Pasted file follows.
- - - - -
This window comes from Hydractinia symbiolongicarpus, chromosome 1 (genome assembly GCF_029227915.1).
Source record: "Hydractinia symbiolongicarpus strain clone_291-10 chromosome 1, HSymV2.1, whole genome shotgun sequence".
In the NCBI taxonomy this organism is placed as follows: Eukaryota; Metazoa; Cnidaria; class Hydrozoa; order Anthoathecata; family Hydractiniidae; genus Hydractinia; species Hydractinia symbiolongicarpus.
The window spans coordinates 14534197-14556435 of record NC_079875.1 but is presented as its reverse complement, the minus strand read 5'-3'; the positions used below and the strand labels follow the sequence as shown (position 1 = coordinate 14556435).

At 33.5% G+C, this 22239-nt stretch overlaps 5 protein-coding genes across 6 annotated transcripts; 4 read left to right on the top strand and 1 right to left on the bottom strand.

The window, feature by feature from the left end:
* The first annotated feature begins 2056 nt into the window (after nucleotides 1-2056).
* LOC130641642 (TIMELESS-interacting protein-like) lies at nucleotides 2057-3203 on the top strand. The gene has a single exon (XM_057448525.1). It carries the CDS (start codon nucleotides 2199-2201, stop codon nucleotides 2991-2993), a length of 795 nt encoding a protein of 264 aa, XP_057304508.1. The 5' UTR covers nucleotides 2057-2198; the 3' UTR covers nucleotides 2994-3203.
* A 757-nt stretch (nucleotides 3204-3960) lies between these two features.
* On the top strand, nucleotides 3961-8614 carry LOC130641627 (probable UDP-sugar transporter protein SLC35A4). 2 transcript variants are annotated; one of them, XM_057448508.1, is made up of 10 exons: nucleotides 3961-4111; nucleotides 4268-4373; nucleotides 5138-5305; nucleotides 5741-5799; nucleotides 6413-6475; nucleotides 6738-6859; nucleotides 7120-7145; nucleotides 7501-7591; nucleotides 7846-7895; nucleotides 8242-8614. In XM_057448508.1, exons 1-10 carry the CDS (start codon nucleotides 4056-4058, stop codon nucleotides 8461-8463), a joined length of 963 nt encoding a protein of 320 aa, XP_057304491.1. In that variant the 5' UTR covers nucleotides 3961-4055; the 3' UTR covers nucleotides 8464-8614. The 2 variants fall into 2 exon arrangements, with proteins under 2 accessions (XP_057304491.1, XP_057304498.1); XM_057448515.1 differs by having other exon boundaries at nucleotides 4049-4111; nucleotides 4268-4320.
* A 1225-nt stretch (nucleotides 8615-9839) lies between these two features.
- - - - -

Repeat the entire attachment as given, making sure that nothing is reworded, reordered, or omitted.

This window comes from Hydractinia symbiolongicarpus, chromosome 1 (genome assembly GCF_029227915.1).
Source record: "Hydractinia symbiolongicarpus strain clone_291-10 chromosome 1, HSymV2.1, whole genome shotgun sequence".
In the NCBI taxonomy this organism is placed as follows: Eukaryota; Metazoa; Cnidaria; class Hydrozoa; order Anthoathecata; family Hydractiniidae; genus Hydractinia; species Hydractinia symbiolongicarpus.
The window spans coordinates 14534197-14556435 of record NC_079875.1 but is presented as its reverse complement, the minus strand read 5'-3'; the positions used below and the strand labels follow the sequence as shown (position 1 = coordinate 14556435).

At 33.5% G+C, this 22239-nt stretch overlaps 5 protein-coding genes across 6 annotated transcripts; 4 read left to right on the top strand and 1 right to left on the bottom strand.

The window, feature by feature from the left end:
* The first annotated feature begins 2056 nt into the window (after nucleotides 1-2056).
* LOC130641642 (TIMELESS-interacting protein-like) lies at nucleotides 2057-3203 on the top strand. The gene has a single exon (XM_057448525.1). It carries the CDS (start codon nucleotides 2199-2201, stop codon nucleotides 2991-2993), a length of 795 nt encoding a protein of 264 aa, XP_057304508.1. The 5' UTR covers nucleotides 2057-2198; the 3' UTR covers nucleotides 2994-3203.
* A 757-nt stretch (nucleotides 3204-3960) lies between these two features.
* On the top strand, nucleotides 3961-8614 carry LOC130641627 (probable UDP-sugar transporter protein SLC35A4). 2 transcript variants are annotated; one of them, XM_057448508.1, is made up of 10 exons: nucleotides 3961-4111; nucleotides 4268-4373; nucleotides 5138-5305; nucleotides 5741-5799; nucleotides 6413-6475; nucleotides 6738-6859; nucleotides 7120-7145; nucleotides 7501-7591; nucleotides 7846-7895; nucleotides 8242-8614. In XM_057448508.1, exons 1-10 carry the CDS (start codon nucleotides 4056-4058, stop codon nucleotides 8461-8463), a joined length of 963 nt encoding a protein of 320 aa, XP_057304491.1. In that variant the 5' UTR covers nucleotides 3961-4055; the 3' UTR covers nucleotides 8464-8614. The 2 variants fall into 2 exon arrangements, with proteins under 2 accessions (XP_057304491.1, XP_057304498.1); XM_057448515.1 differs by having other exon boundaries at nucleotides 4049-4111; nucleotides 4268-4320.
* A 1225-nt stretch (nucleotides 8615-9839) lies between these two features.